There is a point in life that the conversation among friends turns to, “If you could do it over again, what would you do differently?” The stock answer is normally, “Nothing. I would do it all again…” But inside, we sometimes think of the failures and mistakes that we have made, the choices that didn’t quite turn out like we planned, and think, “Yea, I would have done things differently, for sure.”
But would you?
Personally, I have made some bone-headed choices in my life. I have made mistakes that literally changed my life. I have tried and failed. There were times when I didn’t take full advantages of opportunities that were laid at my feet. And I have suffered because of them, and have caused suffering for others around me. So these are the things that, if given the chance, should be on the list to re-live and do better.
Not me, though. When I say that I would change nothing, I mean it. Masochistic? No, but let me explain.
In elementary school, I had to learn times tables, long division and diagraming sentences. I didn’t enjoy any of that, and I made plenty of mistakes. I failed tests, got less-than-wonderful grades, and even had to repeat assignments to “get it right.” I eventually learned those tasks, transferred that knowledge to other things, and found success.
In life, you make mistakes. Things don’t work out like you want. Your choices go the wrong way. We don’t necessarily get “grades,” but if you did, there would be a few failing marks in there. But even though you fail, you learn. You learn what not to do. Your next choice is better and you avoid those costly mistakes. And eventually, the long division works out and you succeed.
I’ve been told to put the mistakes and failures behind me, but that to me is bad advice. Don’t dwell on them, but remember them. Use what you learned for the next project, the next decision, the next problem. Keep reminding yourself what is important and why you are pursuing this particular line. Then succeed.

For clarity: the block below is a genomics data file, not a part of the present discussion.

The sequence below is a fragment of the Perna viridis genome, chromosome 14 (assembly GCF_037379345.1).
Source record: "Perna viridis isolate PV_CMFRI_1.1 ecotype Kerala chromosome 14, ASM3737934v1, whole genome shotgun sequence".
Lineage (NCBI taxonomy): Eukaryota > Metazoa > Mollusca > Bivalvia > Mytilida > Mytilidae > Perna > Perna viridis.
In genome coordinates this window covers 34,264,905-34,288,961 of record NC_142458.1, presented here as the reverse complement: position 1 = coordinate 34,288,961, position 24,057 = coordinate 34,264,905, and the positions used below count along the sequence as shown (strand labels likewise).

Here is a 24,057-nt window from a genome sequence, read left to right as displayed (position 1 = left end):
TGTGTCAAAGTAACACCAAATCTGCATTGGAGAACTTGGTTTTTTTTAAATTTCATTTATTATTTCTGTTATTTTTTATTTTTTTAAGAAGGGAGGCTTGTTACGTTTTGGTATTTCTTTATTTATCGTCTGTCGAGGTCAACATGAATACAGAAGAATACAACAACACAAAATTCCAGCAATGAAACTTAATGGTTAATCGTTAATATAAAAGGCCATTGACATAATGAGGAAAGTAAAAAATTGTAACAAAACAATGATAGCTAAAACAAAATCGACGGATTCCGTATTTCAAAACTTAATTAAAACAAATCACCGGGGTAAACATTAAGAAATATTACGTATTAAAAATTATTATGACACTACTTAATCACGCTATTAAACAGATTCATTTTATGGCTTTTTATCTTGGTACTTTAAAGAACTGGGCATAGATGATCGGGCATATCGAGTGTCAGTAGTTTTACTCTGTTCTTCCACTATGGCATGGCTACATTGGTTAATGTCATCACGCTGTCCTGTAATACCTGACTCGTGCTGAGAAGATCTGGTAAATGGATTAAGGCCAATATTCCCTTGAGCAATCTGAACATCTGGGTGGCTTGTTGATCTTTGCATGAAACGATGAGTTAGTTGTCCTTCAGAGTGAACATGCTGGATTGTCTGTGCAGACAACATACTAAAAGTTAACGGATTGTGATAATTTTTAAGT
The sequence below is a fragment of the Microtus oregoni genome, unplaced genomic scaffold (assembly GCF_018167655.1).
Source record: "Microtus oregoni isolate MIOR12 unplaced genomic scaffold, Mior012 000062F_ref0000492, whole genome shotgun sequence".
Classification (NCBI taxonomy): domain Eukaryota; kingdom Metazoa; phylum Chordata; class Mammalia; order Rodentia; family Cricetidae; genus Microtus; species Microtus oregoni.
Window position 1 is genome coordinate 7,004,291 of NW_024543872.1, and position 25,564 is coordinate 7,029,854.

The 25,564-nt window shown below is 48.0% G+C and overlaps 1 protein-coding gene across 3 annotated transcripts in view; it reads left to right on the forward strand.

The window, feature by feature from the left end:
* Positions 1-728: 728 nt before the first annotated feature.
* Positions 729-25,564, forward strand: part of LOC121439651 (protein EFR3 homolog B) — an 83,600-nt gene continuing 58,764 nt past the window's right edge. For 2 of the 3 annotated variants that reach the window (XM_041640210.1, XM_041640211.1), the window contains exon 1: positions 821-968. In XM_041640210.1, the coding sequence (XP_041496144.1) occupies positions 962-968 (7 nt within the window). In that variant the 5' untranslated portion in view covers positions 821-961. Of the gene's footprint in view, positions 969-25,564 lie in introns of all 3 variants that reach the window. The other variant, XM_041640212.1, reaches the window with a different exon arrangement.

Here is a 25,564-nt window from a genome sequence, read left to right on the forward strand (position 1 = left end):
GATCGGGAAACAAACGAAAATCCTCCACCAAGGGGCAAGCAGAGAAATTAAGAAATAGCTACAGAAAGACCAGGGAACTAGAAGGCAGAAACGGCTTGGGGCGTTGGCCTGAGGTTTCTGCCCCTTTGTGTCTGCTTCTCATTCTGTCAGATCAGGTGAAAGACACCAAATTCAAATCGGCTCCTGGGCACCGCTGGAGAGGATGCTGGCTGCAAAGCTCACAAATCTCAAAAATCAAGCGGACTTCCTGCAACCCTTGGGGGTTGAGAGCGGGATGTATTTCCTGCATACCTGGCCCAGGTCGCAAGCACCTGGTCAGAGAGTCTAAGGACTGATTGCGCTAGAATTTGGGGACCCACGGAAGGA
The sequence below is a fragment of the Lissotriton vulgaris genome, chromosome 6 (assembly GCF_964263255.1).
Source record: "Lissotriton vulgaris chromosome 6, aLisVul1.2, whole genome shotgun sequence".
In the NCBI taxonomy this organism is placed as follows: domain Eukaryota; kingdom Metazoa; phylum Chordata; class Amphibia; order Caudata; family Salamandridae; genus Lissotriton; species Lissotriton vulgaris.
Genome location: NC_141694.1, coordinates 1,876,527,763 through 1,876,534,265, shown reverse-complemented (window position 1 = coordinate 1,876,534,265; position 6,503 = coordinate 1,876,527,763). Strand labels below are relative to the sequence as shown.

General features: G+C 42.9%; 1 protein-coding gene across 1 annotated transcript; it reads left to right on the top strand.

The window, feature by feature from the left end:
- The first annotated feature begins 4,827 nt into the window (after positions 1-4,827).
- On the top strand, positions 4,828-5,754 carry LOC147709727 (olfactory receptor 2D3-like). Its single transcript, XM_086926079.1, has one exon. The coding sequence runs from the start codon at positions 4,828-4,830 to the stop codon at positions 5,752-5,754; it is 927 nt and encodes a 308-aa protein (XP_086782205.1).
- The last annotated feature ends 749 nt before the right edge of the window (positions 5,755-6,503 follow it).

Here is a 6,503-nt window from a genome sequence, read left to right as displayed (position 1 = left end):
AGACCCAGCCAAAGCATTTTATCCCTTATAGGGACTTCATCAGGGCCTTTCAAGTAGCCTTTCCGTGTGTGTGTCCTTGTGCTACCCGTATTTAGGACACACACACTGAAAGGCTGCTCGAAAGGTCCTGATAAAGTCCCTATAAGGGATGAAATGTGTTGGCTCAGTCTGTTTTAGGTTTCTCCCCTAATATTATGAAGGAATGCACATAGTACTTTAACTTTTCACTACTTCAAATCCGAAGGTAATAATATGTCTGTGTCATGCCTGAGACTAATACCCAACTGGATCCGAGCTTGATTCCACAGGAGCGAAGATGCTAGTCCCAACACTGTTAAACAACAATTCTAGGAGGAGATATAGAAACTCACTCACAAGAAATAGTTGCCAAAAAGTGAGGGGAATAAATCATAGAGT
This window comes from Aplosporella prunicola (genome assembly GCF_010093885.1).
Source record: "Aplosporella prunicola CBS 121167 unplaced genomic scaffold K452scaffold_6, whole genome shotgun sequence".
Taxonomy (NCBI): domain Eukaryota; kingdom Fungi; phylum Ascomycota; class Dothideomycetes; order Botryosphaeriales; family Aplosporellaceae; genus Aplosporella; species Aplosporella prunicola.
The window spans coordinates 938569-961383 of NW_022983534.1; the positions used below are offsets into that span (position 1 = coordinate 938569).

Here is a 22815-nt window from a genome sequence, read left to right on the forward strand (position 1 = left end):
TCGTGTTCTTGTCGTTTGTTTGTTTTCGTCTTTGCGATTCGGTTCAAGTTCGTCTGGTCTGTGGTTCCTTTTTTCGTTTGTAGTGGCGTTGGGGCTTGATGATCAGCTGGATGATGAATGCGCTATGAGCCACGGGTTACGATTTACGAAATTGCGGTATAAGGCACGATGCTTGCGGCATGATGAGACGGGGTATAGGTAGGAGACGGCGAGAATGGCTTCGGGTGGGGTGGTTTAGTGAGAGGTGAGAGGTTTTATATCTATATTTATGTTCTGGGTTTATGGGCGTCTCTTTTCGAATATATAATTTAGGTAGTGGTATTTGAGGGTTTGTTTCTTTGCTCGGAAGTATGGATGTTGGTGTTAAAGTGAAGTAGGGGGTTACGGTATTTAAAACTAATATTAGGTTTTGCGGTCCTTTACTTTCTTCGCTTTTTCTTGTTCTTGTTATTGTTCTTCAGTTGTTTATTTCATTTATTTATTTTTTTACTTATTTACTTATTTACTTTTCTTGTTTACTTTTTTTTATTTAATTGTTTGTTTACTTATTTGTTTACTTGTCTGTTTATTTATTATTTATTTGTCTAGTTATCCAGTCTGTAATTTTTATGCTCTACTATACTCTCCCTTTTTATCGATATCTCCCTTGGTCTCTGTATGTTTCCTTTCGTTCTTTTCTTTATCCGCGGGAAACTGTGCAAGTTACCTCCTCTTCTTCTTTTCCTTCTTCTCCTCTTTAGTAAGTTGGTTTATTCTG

At one point I was working a job where there was a change in the leadership. I was told, “give him two years and see what happens.” I did, and I decided to change jobs. That job was different, more difficult, and only lasted seven years. However, I was able to travel all over the U.S., Canada, the Islands, and Europe. I did consulting work in Moscow and South America. I met a lot of wonderful people, learned a lot, and made some lifelong friendships. It changed me, and changed me for the better. Without that change in my life, my life would have been very different. Oh, yea, also know that I got fired from that job after seven years. It was ugly and disappointing. But I survived and was better for it.
Life is a journey, they say. Make the most of what happens. Enjoy. And if the world doesn’t cooperate sometimes, no problem. Learn, adapt, survive.
And laugh once in a while. I laugh at myself – and I give myself a lot of material.